Refer now to FIG. 12 for a discussion of the structure of a substrate 900 on to which a combination of nonvolatile memories of this invention is formed. The EEPROM array, the NAND-type Flash nonvolatile memory array, and the NOR-type Flash nonvolatile memory array combination may be formed directly on the P-type substrate 900 or within a triple well structure. The triple well structure is formed of a N-type deep well deeply diffused into the surface of the P-type substrate 900. A P-type well 904 is formed within the N-type deep well 902 The N-type MOS transistor 950 is formed within the P-type well 904.

If the N-type MOS transistor 950 is to be a nonvolatile memory cell, it will be formed as describe in FIGS. 1 b-1 d, 3 b-3 c, and 4 b-4 c for the floating gate transistors. The select gating transistor for the memory array is formed of with the drain 908 and source 910 being diffused into the P-type well 904. The gate oxide 912 is placed on the surface of the substrate 900 over the P-type well 904 between the drain 908 and the source 910. The gate 914 is formed on the gate oxide 912. If the MOS transistor 950 must withstand the large positive programming voltage (+18V), the large negative erasing voltage (−18V), or the relatively large programming voltage (+10V), the gate oxide 912 is made thicker to prevent electrical breakdown of the gate oxide 912.

If a P-type MOS transistor 960 is required in conjunction with the N-type MOS transistor 950, it is formed within the surface boundaries of the N-type deep well 902. The drain 916 and the source 918 are formed of P-type material diffused into the surface of the N-type deep well 902. The gate oxide 920 is formed on the surface of the N-type deep well with the gate 922 formed on the gate oxide 920.

The N-type MOS transistor 970 is formed within the P-type substrate 900. If the N-type MOS transistor 970 is to be a nonvolatile memory cell, it will be formed as describe in FIGS. 1 b-1 d, 3 b-3 c, and 4 b-4 c for the floating gate memory. The select gate for the memory array is formed of with the drain 924 and source 926 being diffused into the P-type substrate 900. The gate oxide 928 is placed on the surface of the substrate 900 between the drain 924 and the source 926. The gate 930 is formed on the gate oxide 928. If the MOS transistor 970 must withstand the large positive programming voltage (+18V), the large negative erasing voltage (−18V), or the relatively large programming voltage (+10V), the gate oxide 928 is made thicker to prevent electrical breakdown of the gate oxide 928.

If a P-type MOS transistor 980 is required in conjunction with the N-type MOS transistor 970, it is formed within the surface boundaries of the N-type well 942. The N-type well 942 is diffused into the surface of the P-type substrate 900. The drain 932 and the source 934 are formed of P-type material diffused into the surface of the N-type well 942. The gate oxide 936 is formed on the surface of the N-type well 942 with the gate 938 formed on the gate oxide 936.

The shallow trench isolation 940 is placed between the MOS transistors 950, 960, 970, and 980 to prevent interaction between the devices in operation. Further, the N-type deep well 903, the P-type well 904, and the N-type well 942 are biased appropriately to prevent current flow between the wells to provide more electrical isolation.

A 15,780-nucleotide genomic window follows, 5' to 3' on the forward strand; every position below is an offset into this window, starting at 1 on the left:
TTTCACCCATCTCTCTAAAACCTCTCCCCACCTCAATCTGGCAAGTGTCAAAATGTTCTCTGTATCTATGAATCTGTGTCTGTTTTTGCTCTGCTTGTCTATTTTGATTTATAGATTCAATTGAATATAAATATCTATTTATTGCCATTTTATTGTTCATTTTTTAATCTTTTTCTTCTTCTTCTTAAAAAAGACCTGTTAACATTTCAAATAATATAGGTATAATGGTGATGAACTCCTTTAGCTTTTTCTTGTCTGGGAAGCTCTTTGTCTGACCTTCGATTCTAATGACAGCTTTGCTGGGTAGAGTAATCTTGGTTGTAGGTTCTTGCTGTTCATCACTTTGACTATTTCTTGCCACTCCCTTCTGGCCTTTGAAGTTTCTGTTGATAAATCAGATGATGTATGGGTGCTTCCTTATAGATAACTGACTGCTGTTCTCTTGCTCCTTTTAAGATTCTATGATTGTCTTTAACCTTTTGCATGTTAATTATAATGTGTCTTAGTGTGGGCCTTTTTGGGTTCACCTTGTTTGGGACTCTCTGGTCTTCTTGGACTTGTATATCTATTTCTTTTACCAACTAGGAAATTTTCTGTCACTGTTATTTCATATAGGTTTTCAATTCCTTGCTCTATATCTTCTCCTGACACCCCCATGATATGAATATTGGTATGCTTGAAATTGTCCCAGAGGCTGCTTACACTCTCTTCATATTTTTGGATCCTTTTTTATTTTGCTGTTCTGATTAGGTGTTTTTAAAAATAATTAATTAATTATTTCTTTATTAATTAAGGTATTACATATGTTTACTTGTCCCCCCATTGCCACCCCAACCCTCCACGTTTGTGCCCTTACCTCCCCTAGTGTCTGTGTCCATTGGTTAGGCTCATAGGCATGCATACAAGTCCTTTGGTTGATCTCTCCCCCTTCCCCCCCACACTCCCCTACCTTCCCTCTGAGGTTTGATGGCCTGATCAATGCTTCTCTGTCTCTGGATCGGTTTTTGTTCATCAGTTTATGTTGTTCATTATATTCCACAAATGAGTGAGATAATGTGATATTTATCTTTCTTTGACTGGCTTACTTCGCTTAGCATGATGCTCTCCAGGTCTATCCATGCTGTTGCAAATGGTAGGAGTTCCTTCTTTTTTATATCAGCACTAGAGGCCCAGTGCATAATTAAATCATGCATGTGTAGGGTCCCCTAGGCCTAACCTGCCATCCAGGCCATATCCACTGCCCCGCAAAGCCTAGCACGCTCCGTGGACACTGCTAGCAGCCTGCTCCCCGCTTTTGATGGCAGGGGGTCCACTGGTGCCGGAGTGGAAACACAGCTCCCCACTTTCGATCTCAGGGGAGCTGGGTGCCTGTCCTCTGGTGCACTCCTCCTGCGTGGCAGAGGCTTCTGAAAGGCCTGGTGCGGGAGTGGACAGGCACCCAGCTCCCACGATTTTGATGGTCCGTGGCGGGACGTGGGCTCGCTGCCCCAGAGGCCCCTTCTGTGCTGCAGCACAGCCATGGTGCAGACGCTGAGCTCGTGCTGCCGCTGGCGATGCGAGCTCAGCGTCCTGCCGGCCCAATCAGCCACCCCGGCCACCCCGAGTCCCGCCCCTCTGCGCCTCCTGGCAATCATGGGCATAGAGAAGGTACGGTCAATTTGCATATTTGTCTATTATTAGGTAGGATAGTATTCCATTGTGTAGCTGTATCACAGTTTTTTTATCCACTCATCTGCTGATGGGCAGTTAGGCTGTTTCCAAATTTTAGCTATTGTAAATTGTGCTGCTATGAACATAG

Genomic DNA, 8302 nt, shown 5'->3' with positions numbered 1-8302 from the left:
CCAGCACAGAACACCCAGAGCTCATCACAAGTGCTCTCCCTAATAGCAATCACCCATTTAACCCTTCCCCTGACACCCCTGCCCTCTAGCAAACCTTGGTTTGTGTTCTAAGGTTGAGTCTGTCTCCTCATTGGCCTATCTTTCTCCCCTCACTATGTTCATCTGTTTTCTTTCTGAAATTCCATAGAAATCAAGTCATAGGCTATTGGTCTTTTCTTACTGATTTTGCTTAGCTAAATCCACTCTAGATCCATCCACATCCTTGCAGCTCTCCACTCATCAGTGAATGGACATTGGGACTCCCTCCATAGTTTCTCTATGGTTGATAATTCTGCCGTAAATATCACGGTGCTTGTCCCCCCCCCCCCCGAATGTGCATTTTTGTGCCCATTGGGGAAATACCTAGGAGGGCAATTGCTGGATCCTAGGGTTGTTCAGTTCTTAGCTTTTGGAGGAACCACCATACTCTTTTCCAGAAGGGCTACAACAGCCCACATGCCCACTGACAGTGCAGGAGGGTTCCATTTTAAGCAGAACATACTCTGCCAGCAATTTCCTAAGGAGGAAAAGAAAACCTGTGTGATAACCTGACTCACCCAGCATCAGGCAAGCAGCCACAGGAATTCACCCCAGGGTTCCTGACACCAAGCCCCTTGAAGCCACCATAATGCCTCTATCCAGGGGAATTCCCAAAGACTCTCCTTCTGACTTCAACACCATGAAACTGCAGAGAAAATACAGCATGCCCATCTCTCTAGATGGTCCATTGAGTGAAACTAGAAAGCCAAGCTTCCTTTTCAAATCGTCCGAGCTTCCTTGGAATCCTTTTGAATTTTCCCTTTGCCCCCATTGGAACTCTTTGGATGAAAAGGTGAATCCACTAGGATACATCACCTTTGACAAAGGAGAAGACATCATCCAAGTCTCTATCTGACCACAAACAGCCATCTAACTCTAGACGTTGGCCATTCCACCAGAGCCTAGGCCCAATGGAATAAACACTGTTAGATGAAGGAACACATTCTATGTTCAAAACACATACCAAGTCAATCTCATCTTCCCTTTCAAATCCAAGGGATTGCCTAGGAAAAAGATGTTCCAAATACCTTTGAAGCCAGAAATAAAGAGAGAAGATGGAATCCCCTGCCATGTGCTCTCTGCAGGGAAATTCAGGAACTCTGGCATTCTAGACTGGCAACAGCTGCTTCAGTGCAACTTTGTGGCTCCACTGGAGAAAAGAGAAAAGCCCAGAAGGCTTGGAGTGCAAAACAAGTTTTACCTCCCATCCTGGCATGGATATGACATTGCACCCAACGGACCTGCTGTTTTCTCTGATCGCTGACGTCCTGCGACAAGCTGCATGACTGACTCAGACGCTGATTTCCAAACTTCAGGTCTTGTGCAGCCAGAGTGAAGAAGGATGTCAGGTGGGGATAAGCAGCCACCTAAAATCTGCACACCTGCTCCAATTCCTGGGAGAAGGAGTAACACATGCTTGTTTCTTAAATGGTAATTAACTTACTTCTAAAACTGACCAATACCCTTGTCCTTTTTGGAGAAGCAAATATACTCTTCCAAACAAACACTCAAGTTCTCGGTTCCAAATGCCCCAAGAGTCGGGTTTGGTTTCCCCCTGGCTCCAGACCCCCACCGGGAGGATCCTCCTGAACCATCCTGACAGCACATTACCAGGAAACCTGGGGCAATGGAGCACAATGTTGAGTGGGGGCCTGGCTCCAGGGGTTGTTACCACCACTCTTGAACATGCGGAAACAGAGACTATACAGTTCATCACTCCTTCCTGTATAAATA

In SIM-card and smart-card applications, three nonvolatile memories are integrated on one monolithic integrated circuit substrate with a unified technology. CPU program and many application down-loadable programs are stored in NOR-type Flash nonvolatile memory array to allow high-speed read. The personalized biometric data is stored in NAND-type Flash nonvolatile memory array which typically allows for slow read speed but require the density as high as possible for superior security reason. EEPROM arrays is used to store byte-alterable data such as telephone books, emails and small data.

In regular SIM-card or smart-card applications, there are only five external pins. The data is serially clocked into or read from chip. But in order to successfully down load the serial data to a targeted memory of this combination nonvolatile, a data traffic controller directs the data to the appropriate memory location and memory type. A typical data traffic controller is a three-way multiplexer controlled by two control signals with the address for each nonvolatile memory type being designated as a binary number. For instance, 00 is used to select the NOR-type Flash nonvolatile memory array, 01 is to select the NAND-type Flash nonvolatile memory array and 10 is used to select two or three transistor EEPROM. In this instance the binary 11 becomes “don't care” and can be assigned for any other purpose.

The serial data input is shared by the three nonvolatile memories. If application data is received at the serial data input, the application data is serially clocked into an on-chip page buffer on bit-by-bit basis for programming a selected nonvolatile memory. If the serial data is for program and command, it should be clocked into an instruction register or command register. The command register will decode the serial data and output an instruction to control three-way multiplexer to forward the application data to the selected nonvolatile.

While this invention has been particularly shown and described with reference to the preferred embodiments thereof, it will be understood by those skilled in the art that various changes in form and details may be made without departing from the spirit and scope of the invention.

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Classifications
U.S. Classification365/185.17
International ClassificationG11C16/04
Cooperative ClassificationG11C16/04
European ClassificationG11C16/04